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What is Robotic Process Automation (RPA) in plain English?

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What is Robotic Process Automation (RPA) in plain English - Intelance

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Estimated reading time: 5 minutes

What is robotic process automation (RPA)? What kinds of repetitive tasks can it handle? Here’s a primer for IT and business leaders – and anyone needing to demystify the concept.

What is robotic process automation?

“RPA is a form of business process automation that allows anyone to define a set of instructions for a robot or ‘bot’ to perform,” says Aaron Bultman, director of product at Nintex. “RPA bots are capable of mimicking most human-computer interactions to carry out a ton of error-free tasks, at high volume and speed.”

RPA is ultimately about automating some of the most mundane and repetitive computer-based tasks and processes in the workplace that require human action. Think copy-paste tasks and moving files from one location to another.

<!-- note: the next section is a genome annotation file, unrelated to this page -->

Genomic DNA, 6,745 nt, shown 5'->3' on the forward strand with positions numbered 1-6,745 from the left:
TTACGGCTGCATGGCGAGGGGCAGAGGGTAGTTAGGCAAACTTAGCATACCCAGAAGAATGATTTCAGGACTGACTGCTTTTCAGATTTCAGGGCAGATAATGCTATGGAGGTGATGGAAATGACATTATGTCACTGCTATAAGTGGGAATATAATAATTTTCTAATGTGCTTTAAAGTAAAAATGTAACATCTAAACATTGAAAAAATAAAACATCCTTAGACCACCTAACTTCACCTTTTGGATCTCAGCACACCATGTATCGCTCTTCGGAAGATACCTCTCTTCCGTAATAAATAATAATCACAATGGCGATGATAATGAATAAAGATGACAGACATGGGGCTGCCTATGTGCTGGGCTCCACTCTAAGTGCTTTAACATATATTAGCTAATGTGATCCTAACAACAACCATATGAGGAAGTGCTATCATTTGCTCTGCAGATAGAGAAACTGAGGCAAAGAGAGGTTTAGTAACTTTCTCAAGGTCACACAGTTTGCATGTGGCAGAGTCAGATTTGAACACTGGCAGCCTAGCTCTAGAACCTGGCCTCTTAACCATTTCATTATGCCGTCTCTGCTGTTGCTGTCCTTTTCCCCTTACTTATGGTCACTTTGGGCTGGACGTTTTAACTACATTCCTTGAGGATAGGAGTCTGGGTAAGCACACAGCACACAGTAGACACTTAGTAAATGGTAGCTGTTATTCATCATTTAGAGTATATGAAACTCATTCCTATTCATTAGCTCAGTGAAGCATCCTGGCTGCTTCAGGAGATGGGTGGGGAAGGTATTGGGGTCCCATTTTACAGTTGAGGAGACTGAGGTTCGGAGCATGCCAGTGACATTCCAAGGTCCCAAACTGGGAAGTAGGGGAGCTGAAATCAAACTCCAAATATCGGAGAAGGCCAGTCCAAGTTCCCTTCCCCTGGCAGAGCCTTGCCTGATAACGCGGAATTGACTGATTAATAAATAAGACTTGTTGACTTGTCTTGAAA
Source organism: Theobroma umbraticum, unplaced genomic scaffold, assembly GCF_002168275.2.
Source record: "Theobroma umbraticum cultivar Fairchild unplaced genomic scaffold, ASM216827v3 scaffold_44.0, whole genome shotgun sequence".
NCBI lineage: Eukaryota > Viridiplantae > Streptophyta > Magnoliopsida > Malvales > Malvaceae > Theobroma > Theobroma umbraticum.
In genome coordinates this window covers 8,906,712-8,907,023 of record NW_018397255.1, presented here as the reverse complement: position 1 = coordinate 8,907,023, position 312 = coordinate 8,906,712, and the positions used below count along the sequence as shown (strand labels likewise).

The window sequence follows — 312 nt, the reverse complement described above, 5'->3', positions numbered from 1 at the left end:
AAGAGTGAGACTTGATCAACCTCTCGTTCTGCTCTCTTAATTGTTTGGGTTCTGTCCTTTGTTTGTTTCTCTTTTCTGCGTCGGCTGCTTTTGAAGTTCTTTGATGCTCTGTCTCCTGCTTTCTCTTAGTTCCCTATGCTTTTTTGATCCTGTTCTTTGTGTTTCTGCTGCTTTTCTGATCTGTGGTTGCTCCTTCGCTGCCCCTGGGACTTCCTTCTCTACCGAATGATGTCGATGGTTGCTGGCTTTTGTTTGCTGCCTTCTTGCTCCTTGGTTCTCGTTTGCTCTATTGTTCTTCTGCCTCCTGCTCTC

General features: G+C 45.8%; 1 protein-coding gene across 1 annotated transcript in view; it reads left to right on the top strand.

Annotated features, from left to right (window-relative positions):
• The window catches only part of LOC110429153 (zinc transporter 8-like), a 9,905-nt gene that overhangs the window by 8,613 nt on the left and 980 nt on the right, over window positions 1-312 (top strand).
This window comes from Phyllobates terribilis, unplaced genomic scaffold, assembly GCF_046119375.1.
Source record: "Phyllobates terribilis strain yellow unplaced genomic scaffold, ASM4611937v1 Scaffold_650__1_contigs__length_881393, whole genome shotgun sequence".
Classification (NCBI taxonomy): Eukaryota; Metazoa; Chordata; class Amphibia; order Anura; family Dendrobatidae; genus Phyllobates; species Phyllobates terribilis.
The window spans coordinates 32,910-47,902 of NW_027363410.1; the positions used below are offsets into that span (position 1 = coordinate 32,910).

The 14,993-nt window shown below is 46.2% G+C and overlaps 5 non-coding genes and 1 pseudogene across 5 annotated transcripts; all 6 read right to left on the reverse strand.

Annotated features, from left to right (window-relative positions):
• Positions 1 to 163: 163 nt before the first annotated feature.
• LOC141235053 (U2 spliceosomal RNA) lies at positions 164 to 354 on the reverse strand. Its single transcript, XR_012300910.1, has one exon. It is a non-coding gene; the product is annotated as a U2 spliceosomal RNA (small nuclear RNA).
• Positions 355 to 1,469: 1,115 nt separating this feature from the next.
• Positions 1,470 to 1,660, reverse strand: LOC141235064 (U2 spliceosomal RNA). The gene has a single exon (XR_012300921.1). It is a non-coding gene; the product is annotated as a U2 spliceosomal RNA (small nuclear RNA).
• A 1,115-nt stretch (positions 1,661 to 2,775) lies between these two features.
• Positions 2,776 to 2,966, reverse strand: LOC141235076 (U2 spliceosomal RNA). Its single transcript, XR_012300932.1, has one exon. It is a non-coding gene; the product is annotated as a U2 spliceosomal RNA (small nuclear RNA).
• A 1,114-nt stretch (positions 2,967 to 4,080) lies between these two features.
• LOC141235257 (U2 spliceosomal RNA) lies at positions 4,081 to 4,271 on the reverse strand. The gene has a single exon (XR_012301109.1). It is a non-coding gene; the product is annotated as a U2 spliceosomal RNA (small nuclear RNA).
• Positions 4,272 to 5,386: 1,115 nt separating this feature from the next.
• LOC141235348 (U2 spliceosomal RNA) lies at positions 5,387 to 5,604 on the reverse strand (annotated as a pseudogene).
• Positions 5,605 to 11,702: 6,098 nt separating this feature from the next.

5 ways to define RPA in plain English

  • “In layman’s terms, RPA is the process by which a software bot uses a combination of automation, computer vision, and machine learning to automate repetitive, high-volume tasks that are rule-based and trigger-driven.” – David Landreman, CPO of Olive.
  • “Robotic process automation is nothing but instructing a machine to execute mundane, repetitive manual tasks. If there is a logical step to performing a task, a bot will be able to replicate it.” – Vishnu KC, senior software analyst lead at ClaySys Technologies.
  • “RPA is software that automates rules-based actions performed on a computer.” – Chris Huff, chief strategy officer at Kofax.